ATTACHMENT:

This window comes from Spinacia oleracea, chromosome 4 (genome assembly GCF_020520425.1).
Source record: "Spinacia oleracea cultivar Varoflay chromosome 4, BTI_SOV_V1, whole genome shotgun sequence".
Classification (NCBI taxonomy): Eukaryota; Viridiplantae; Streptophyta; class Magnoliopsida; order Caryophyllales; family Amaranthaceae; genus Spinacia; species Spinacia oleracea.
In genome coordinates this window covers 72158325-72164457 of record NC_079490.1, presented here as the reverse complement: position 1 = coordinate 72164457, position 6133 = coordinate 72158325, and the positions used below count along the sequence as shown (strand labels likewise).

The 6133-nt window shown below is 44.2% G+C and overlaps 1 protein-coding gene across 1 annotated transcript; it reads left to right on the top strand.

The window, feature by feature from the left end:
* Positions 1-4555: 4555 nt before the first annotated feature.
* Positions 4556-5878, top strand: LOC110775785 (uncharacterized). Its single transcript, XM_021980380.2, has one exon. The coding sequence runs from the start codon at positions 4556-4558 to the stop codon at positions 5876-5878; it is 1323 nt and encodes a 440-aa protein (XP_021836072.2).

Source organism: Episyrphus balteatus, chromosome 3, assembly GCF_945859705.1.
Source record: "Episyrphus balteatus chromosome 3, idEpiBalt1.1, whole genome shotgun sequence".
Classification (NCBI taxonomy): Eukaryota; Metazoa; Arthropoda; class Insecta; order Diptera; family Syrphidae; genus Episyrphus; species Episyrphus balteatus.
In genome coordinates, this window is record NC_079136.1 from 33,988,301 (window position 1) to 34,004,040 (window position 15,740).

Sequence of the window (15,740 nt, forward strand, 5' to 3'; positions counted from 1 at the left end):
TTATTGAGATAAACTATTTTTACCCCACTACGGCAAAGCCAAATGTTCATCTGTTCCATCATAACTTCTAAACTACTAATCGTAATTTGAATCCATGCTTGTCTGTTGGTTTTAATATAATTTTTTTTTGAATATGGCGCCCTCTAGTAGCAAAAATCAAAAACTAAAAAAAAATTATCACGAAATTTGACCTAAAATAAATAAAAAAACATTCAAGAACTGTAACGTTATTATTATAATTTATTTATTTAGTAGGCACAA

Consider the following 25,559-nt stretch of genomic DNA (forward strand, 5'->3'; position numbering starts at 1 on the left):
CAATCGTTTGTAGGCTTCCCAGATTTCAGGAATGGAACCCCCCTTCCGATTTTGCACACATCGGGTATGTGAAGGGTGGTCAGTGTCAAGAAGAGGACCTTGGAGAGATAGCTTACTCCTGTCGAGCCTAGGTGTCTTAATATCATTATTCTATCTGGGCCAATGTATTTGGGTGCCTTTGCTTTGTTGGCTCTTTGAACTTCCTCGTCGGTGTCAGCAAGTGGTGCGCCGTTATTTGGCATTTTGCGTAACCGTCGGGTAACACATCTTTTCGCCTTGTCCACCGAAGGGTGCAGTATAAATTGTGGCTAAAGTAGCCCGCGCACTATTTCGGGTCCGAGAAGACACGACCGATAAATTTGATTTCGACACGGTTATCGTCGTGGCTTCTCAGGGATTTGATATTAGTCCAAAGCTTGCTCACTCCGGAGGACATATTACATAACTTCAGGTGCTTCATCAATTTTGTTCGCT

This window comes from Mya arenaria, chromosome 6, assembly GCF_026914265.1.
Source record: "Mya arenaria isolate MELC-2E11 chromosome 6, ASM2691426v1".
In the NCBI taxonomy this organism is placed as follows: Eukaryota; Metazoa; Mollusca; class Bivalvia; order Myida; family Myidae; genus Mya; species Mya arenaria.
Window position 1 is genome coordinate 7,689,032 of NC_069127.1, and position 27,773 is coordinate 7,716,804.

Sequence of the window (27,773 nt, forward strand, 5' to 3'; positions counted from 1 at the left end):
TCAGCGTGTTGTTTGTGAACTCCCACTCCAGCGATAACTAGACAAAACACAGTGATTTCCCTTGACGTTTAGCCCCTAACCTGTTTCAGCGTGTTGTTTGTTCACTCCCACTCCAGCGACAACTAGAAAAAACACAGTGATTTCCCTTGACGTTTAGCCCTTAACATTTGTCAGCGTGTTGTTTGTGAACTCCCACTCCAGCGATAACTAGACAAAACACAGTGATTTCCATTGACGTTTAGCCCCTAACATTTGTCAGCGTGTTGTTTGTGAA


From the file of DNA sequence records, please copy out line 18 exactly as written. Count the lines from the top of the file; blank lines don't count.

Source record: "Mya arenaria isolate MELC-2E11 chromosome 6, ASM2691426v1".